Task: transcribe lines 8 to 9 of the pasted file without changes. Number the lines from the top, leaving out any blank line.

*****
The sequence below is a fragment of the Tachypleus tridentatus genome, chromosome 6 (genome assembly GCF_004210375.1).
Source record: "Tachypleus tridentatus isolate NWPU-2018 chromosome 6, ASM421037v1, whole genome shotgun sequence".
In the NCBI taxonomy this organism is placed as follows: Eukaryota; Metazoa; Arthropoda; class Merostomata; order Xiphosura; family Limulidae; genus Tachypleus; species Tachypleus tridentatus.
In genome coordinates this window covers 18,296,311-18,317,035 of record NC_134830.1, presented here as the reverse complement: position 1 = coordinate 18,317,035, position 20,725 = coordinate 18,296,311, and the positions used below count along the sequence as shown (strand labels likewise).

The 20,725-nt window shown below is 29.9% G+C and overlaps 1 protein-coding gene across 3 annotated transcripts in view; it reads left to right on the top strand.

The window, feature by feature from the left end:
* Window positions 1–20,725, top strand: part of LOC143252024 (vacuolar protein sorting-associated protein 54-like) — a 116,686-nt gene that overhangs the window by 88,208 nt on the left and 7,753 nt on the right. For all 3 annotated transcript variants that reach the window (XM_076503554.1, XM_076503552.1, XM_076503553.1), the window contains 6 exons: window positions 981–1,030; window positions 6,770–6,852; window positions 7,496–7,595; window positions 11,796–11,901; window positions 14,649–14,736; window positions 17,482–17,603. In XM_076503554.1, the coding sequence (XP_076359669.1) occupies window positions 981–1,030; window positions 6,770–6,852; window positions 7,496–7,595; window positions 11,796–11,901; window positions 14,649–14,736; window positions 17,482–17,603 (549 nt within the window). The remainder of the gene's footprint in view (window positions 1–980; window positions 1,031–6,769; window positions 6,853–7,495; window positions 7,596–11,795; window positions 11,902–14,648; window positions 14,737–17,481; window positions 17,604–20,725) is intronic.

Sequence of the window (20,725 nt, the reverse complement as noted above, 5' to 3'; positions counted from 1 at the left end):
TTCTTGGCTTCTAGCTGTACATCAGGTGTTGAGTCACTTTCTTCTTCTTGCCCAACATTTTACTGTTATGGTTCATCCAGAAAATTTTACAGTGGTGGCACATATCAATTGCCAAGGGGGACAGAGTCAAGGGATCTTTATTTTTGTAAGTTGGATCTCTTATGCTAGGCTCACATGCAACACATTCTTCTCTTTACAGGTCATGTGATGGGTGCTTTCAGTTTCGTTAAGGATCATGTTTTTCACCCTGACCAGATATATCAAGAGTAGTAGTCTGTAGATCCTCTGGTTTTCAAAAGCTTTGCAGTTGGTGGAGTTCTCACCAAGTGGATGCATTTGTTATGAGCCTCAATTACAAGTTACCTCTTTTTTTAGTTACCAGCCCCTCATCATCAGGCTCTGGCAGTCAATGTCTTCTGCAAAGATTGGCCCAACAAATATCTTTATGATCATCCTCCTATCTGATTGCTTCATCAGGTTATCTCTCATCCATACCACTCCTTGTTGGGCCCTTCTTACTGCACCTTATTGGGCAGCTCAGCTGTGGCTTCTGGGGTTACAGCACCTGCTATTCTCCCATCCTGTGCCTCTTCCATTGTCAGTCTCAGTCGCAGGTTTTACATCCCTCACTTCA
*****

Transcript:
Sequence of the window (20,725 nt, the reverse complement as noted above, 5' to 3'; positions counted from 1 at the left end):
TTCTTGGCTTCTAGCTGTACATCAGGTGTTGAGTCACTTTCTTCTTCTTGCCCAACATTTTACTGTTATGGTTCATCCAGAAAATTTTACAGTGGTGGCACATATCAATTGCCAAGGGGGACAGAGTCAAGGGATCTTTATTTTTGTAAGTTGGATCTCTTATGCTAGGCTCACATGCAACACATTCTTCTCTTTACAGGTCATGTGATGGGTGCTTTCAGTTTCGTTAAGGATCATGTTTTTCACCCTGACCAGATATATCAAGAGTAGTAGTCTGTAGATCCTCTGGTTTTCAAAAGCTTTGCAGTTGGTGGAGTTCTCACCAAGTGGATGCATTTGTTATGAGCCTCAATTACAAGTTACCTCTTTTTTTAGTTACCAGCCCCTCATCATCAGGCTCTGGCAGTCAATGTCTTCTGCAAAGATTGGCCCAACAAATATCTTTATGATCATCCTCCTATCTGATTGCTTCATCAGGTTATCTCTCATCCATACCACTCCTTGTTGGGCCCTTCTTACTGCACCTTATTGGGCAGCTCAGCTGTGGCTTCTGGGGTTACAGCACCTGCTATTCTCCCATCCTGTGCCTCTTCCATTGTCAGTCTCAGTCGCAGGTTTTACATCCCTCACTTCA